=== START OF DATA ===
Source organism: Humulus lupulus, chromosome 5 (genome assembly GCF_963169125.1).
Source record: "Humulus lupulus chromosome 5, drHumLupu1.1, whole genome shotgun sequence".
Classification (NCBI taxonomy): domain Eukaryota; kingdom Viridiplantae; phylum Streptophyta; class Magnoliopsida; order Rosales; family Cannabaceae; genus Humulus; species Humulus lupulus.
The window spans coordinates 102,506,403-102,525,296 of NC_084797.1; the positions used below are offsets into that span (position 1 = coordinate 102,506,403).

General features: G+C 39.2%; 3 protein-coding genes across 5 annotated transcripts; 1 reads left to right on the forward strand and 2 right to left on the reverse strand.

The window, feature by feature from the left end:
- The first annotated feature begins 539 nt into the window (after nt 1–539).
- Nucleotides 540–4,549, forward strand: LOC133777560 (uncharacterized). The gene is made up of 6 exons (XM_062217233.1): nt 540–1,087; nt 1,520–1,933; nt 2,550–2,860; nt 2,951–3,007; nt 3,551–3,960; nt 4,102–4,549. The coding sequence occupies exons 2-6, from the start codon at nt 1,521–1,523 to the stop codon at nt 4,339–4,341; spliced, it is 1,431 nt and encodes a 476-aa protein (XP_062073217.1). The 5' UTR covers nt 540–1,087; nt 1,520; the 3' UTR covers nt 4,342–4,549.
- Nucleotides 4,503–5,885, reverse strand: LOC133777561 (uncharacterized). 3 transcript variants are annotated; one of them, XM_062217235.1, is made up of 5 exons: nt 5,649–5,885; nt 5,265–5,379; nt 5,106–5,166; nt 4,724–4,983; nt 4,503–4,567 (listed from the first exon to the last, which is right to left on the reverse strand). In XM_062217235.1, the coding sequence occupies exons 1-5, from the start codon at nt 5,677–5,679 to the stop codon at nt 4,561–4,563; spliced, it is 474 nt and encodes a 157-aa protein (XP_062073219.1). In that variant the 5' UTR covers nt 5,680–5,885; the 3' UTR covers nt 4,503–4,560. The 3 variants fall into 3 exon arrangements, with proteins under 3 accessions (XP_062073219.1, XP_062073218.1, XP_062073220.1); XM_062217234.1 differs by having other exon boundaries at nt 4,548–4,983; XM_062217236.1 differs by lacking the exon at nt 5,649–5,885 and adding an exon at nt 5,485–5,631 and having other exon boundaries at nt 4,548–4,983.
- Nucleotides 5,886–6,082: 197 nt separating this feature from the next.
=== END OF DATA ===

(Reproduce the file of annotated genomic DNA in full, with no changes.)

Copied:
Source organism: Humulus lupulus, chromosome 5 (genome assembly GCF_963169125.1).
Source record: "Humulus lupulus chromosome 5, drHumLupu1.1, whole genome shotgun sequence".
Classification (NCBI taxonomy): domain Eukaryota; kingdom Viridiplantae; phylum Streptophyta; class Magnoliopsida; order Rosales; family Cannabaceae; genus Humulus; species Humulus lupulus.
The window spans coordinates 102,506,403-102,525,296 of NC_084797.1; the positions used below are offsets into that span (position 1 = coordinate 102,506,403).

General features: G+C 39.2%; 3 protein-coding genes across 5 annotated transcripts; 1 reads left to right on the forward strand and 2 right to left on the reverse strand.

The window, feature by feature from the left end:
- The first annotated feature begins 539 nt into the window (after nt 1–539).
- Nucleotides 540–4,549, forward strand: LOC133777560 (uncharacterized). The gene is made up of 6 exons (XM_062217233.1): nt 540–1,087; nt 1,520–1,933; nt 2,550–2,860; nt 2,951–3,007; nt 3,551–3,960; nt 4,102–4,549. The coding sequence occupies exons 2-6, from the start codon at nt 1,521–1,523 to the stop codon at nt 4,339–4,341; spliced, it is 1,431 nt and encodes a 476-aa protein (XP_062073217.1). The 5' UTR covers nt 540–1,087; nt 1,520; the 3' UTR covers nt 4,342–4,549.
- Nucleotides 4,503–5,885, reverse strand: LOC133777561 (uncharacterized). 3 transcript variants are annotated; one of them, XM_062217235.1, is made up of 5 exons: nt 5,649–5,885; nt 5,265–5,379; nt 5,106–5,166; nt 4,724–4,983; nt 4,503–4,567 (listed from the first exon to the last, which is right to left on the reverse strand). In XM_062217235.1, the coding sequence occupies exons 1-5, from the start codon at nt 5,677–5,679 to the stop codon at nt 4,561–4,563; spliced, it is 474 nt and encodes a 157-aa protein (XP_062073219.1). In that variant the 5' UTR covers nt 5,680–5,885; the 3' UTR covers nt 4,503–4,560. The 3 variants fall into 3 exon arrangements, with proteins under 3 accessions (XP_062073219.1, XP_062073218.1, XP_062073220.1); XM_062217234.1 differs by having other exon boundaries at nt 4,548–4,983; XM_062217236.1 differs by lacking the exon at nt 5,649–5,885 and adding an exon at nt 5,485–5,631 and having other exon boundaries at nt 4,548–4,983.
- Nucleotides 5,886–6,082: 197 nt separating this feature from the next.